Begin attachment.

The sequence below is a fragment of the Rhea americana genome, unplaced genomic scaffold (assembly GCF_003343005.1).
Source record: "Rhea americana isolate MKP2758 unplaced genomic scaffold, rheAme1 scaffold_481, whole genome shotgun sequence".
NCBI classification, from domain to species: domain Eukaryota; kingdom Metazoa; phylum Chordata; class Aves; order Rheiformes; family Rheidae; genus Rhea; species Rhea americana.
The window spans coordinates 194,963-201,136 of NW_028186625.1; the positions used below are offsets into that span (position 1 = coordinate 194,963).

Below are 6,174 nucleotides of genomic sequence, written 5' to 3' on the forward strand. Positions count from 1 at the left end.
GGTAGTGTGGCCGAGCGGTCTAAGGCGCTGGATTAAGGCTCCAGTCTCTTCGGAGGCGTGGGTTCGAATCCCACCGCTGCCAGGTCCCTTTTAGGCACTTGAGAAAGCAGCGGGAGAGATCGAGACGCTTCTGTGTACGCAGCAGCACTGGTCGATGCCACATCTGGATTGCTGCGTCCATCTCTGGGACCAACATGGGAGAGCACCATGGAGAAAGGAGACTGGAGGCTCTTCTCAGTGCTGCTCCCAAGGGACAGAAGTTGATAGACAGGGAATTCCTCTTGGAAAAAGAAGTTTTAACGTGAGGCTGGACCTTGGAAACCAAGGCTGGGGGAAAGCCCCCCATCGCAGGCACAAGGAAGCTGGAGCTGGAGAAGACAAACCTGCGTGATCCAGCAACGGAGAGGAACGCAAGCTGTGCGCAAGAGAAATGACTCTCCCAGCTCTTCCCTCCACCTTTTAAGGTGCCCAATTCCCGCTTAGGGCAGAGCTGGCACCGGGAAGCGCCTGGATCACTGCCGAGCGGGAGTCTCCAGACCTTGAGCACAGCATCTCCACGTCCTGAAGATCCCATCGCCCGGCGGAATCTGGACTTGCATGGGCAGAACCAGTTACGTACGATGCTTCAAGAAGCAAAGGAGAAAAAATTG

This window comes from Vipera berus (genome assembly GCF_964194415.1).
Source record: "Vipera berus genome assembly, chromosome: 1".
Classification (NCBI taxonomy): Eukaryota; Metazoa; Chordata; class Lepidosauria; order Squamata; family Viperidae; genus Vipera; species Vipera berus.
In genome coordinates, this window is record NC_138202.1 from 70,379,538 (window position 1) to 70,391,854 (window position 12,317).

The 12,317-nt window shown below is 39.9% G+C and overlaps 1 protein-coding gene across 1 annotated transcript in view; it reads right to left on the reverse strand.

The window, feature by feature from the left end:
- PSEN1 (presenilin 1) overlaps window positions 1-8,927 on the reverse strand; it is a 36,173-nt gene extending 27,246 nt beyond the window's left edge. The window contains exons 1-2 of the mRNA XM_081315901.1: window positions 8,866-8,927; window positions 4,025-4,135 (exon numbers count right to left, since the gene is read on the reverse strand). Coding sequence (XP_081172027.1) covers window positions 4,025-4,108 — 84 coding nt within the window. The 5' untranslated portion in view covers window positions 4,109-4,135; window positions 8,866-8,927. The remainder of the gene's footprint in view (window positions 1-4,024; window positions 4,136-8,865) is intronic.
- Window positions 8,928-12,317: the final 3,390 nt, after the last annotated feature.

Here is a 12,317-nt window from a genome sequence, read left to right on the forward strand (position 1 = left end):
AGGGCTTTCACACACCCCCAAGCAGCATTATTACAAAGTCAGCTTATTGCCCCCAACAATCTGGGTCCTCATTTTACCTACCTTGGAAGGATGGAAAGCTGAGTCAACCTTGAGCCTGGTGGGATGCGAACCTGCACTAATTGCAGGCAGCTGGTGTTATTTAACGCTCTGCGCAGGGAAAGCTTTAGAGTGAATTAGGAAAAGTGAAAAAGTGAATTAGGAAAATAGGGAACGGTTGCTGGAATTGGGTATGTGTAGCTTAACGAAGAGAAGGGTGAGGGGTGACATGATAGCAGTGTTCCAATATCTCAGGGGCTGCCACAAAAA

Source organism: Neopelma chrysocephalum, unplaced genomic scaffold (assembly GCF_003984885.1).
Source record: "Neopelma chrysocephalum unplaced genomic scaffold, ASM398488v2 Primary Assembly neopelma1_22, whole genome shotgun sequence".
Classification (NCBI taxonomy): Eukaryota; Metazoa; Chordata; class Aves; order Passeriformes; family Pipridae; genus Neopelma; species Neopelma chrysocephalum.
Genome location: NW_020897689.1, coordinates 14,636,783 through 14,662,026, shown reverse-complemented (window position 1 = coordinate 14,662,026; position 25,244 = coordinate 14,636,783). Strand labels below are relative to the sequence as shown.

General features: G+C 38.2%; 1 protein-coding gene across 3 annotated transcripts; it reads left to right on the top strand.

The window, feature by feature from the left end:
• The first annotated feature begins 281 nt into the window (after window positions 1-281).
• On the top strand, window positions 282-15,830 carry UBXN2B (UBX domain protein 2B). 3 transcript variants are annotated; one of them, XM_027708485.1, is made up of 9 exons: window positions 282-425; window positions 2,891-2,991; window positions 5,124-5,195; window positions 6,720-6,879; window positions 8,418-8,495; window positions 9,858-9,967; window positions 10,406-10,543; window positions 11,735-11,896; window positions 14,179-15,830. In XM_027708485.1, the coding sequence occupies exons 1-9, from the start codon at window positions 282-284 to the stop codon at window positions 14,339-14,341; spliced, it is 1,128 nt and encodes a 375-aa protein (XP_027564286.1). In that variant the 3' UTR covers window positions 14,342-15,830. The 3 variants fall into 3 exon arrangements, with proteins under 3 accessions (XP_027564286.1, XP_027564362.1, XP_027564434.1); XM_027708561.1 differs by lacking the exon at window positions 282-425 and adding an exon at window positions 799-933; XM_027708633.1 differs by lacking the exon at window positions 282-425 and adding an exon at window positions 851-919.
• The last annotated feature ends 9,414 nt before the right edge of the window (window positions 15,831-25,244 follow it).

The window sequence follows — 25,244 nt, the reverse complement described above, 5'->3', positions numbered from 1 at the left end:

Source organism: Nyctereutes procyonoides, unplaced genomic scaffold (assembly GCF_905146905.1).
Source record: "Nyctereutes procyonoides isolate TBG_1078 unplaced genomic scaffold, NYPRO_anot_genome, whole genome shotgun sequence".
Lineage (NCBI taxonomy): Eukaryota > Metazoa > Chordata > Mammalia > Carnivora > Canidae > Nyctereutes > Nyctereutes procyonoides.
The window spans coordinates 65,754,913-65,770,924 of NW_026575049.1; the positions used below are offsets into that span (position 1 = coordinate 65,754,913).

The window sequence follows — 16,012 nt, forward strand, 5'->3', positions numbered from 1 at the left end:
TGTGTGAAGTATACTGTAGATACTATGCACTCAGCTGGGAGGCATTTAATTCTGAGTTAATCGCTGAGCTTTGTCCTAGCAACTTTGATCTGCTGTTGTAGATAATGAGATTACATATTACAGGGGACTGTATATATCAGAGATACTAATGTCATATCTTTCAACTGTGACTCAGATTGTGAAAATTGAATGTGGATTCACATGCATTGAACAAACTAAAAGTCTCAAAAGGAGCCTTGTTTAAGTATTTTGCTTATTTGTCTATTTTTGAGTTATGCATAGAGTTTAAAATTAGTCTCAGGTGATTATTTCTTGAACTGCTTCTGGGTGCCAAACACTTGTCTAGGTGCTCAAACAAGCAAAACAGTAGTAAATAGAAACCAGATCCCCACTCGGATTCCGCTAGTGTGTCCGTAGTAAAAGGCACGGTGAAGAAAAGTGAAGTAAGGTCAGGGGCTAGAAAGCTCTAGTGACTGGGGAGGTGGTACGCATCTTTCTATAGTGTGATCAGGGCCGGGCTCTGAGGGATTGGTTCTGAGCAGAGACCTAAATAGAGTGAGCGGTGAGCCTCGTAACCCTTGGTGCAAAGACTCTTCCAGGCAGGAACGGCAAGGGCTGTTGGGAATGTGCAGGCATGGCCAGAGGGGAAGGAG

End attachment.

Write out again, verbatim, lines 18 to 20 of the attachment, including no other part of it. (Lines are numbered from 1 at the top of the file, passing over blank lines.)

Source record: "Neopelma chrysocephalum unplaced genomic scaffold, ASM398488v2 Primary Assembly neopelma1_22, whole genome shotgun sequence".
Classification (NCBI taxonomy): Eukaryota; Metazoa; Chordata; class Aves; order Passeriformes; family Pipridae; genus Neopelma; species Neopelma chrysocephalum.
Genome location: NW_020897689.1, coordinates 14,636,783 through 14,662,026, shown reverse-complemented (window position 1 = coordinate 14,662,026; position 25,244 = coordinate 14,636,783). Strand labels below are relative to the sequence as shown.